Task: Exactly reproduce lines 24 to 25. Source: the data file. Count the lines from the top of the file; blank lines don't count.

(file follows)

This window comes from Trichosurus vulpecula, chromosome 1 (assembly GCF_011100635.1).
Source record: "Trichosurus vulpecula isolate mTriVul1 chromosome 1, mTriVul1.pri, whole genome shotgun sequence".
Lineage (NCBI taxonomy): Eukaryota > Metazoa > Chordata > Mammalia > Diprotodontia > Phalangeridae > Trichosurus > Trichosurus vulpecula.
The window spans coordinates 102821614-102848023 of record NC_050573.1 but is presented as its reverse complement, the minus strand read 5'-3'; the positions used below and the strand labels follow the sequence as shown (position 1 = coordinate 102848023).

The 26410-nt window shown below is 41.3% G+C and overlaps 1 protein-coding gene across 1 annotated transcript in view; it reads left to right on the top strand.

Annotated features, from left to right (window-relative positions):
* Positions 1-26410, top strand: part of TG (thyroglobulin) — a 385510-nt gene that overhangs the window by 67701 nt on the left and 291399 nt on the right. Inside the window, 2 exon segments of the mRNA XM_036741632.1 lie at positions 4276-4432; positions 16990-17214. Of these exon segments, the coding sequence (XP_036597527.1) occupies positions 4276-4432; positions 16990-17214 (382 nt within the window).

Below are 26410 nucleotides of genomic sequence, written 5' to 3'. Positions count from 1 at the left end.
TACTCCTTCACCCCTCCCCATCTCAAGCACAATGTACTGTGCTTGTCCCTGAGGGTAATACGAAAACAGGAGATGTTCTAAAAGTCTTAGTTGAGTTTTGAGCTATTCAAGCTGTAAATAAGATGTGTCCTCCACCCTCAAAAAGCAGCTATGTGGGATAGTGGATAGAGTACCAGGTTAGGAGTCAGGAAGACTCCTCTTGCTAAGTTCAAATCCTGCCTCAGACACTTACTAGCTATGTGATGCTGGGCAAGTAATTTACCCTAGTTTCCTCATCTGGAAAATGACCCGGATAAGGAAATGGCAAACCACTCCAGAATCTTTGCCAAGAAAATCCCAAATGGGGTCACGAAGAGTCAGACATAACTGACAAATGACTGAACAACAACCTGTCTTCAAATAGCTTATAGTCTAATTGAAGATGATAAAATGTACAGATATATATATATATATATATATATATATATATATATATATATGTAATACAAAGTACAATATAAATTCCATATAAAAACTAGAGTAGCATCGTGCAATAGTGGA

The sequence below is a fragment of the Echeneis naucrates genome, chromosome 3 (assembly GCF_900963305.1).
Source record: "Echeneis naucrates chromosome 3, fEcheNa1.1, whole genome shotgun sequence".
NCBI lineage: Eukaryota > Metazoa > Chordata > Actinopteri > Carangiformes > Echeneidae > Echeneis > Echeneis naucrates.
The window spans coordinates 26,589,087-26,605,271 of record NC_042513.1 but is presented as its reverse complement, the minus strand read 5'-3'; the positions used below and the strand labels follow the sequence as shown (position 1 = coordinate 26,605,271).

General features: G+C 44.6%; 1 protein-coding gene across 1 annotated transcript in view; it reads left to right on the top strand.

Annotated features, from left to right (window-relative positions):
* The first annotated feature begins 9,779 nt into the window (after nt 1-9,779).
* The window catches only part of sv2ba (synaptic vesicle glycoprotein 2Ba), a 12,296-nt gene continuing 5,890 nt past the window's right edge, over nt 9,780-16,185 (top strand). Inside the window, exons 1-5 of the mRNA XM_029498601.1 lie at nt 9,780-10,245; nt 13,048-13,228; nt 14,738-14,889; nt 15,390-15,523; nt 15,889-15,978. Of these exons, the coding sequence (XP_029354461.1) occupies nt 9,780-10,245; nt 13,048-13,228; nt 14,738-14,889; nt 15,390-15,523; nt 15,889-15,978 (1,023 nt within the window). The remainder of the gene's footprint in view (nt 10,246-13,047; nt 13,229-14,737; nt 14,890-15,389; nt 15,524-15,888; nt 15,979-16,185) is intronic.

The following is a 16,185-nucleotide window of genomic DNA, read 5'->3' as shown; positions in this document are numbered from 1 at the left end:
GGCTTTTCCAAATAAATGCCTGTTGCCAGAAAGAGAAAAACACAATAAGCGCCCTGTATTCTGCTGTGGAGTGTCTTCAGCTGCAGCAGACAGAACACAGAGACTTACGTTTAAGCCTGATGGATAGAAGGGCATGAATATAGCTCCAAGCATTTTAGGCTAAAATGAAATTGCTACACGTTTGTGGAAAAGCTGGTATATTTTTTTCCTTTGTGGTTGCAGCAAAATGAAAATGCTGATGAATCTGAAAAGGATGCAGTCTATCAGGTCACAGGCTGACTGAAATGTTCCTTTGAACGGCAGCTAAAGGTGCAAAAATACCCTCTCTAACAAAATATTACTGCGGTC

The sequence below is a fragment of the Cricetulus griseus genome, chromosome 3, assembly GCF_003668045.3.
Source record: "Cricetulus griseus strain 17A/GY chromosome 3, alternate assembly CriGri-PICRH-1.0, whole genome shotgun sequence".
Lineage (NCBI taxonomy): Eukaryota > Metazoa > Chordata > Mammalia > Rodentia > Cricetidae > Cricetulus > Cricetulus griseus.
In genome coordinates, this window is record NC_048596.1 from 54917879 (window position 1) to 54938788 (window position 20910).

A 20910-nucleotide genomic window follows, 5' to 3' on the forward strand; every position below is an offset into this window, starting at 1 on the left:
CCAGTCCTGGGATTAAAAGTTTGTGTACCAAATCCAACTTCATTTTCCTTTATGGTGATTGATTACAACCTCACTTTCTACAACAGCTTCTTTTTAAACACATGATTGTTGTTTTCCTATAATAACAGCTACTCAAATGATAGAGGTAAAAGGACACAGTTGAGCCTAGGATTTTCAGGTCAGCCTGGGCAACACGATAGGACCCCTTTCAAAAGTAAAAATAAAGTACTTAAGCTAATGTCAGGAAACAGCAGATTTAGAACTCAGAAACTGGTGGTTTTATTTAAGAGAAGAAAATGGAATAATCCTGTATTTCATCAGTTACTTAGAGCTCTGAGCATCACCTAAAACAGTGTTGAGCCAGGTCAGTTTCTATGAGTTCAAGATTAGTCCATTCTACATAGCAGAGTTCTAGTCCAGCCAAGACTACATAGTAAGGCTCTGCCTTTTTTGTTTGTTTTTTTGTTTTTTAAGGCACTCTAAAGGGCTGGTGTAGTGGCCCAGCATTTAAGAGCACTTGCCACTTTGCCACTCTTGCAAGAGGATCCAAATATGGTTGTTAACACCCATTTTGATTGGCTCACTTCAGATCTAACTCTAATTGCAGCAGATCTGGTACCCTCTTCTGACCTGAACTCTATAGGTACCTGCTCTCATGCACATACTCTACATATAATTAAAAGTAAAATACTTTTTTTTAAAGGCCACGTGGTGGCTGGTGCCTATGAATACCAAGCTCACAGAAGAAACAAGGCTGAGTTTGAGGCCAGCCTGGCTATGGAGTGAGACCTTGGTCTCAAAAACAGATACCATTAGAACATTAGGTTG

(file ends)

A 20910-nucleotide genomic window follows, 5' to 3' on the forward strand; every position below is an offset into this window, starting at 1 on the left:
CCAGTCCTGGGATTAAAAGTTTGTGTACCAAATCCAACTTCATTTTCCTTTATGGTGATTGATTACAACCTCACTTTCTACAACAGCTTCTTTTTAAACACATGATTGTTGTTTTCCTATAATAACAGCTACTCAAATGATAGAGGTAAAAGGACACAGTTGAGCCTAGGATTTTCAGGTCAGCCTGGGCAACACGATAGGACCCCTTTCAAAAGTAAAAATAAAGTACTTAAGCTAATGTCAGGAAACAGCAGATTTAGAACTCAGAAACTGGTGGTTTTATTTAAGAGAAGAAAATGGAATAATCCTGTATTTCATCAGTTACTTAGAGCTCTGAGCATCACCTAAAACAGTGTTGAGCCAGGTCAGTTTCTATGAGTTCAAGATTAGTCCATTCTACATAGCAGAGTTCTAGTCCAGCCAAGACTACATAGTAAGGCTCTGCCTTTTTTGTTTGTTTTTTTGTTTTTTAAGGCACTCTAAAGGGCTGGTGTAGTGGCCCAGCATTTAAGAGCACTTGCCACTTTGCCACTCTTGCAAGAGGATCCAAATATGGTTGTTAACACCCATTTTGATTGGCTCACTTCAGATCTAACTCTAATTGCAGCAGATCTGGTACCCTCTTCTGACCTGAACTCTATAGGTACCTGCTCTCATGCACATACTCTACATATAATTAAAAGTAAAATACTTTTTTTTAAAGGCCACGTGGTGGCTGGTGCCTATGAATACCAAGCTCACAGAAGAAACAAGGCTGAGTTTGAGGCCAGCCTGGCTATGGAGTGAGACCTTGGTCTCAAAAACAGATACCATTAGAACATTAGGTTG